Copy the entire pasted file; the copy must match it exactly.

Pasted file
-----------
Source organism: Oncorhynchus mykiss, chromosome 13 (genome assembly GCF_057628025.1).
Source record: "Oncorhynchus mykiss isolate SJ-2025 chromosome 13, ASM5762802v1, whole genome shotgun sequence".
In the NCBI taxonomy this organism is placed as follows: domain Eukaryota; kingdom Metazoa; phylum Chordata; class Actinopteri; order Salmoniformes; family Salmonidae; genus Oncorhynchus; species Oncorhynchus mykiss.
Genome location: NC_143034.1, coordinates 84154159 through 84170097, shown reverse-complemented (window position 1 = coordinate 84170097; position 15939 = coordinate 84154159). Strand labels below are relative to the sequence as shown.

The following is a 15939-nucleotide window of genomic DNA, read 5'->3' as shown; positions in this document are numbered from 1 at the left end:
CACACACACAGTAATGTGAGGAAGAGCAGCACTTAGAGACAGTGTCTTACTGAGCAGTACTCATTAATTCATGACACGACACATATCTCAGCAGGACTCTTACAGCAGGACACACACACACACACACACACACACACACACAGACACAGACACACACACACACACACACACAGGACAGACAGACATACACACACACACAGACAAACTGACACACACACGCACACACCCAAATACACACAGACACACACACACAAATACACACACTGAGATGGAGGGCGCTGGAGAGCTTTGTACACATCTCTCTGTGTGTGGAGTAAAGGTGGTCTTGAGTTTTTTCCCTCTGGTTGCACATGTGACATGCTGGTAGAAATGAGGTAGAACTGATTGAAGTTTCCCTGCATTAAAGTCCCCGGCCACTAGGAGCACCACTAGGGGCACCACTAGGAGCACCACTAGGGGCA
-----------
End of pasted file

Source organism: Oncorhynchus mykiss, chromosome 13 (genome assembly GCF_057628025.1).
Source record: "Oncorhynchus mykiss isolate SJ-2025 chromosome 13, ASM5762802v1, whole genome shotgun sequence".
In the NCBI taxonomy this organism is placed as follows: domain Eukaryota; kingdom Metazoa; phylum Chordata; class Actinopteri; order Salmoniformes; family Salmonidae; genus Oncorhynchus; species Oncorhynchus mykiss.
Genome location: NC_143034.1, coordinates 84154159 through 84170097, shown reverse-complemented (window position 1 = coordinate 84170097; position 15939 = coordinate 84154159). Strand labels below are relative to the sequence as shown.

The following is a 15939-nucleotide window of genomic DNA, read 5'->3' as shown; positions in this document are numbered from 1 at the left end:
CACACACACAGTAATGTGAGGAAGAGCAGCACTTAGAGACAGTGTCTTACTGAGCAGTACTCATTAATTCATGACACGACACATATCTCAGCAGGACTCTTACAGCAGGACACACACACACACACACACACACACACACACAGACACAGACACACACACACACACACACACAGGACAGACAGACATACACACACACACAGACAAACTGACACACACACGCACACACCCAAATACACACAGACACACACACACAAATACACACACTGAGATGGAGGGCGCTGGAGAGCTTTGTACACATCTCTCTGTGTGTGGAGTAAAGGTGGTCTTGAGTTTTTTCCCTCTGGTTGCACATGTGACATGCTGGTAGAAATGAGGTAGAACTGATTGAAGTTTCCCTGCATTAAAGTCCCCGGCCACTAGGAGCACCACTAGGGGCACCACTAGGAGCACCACTAGGGGCA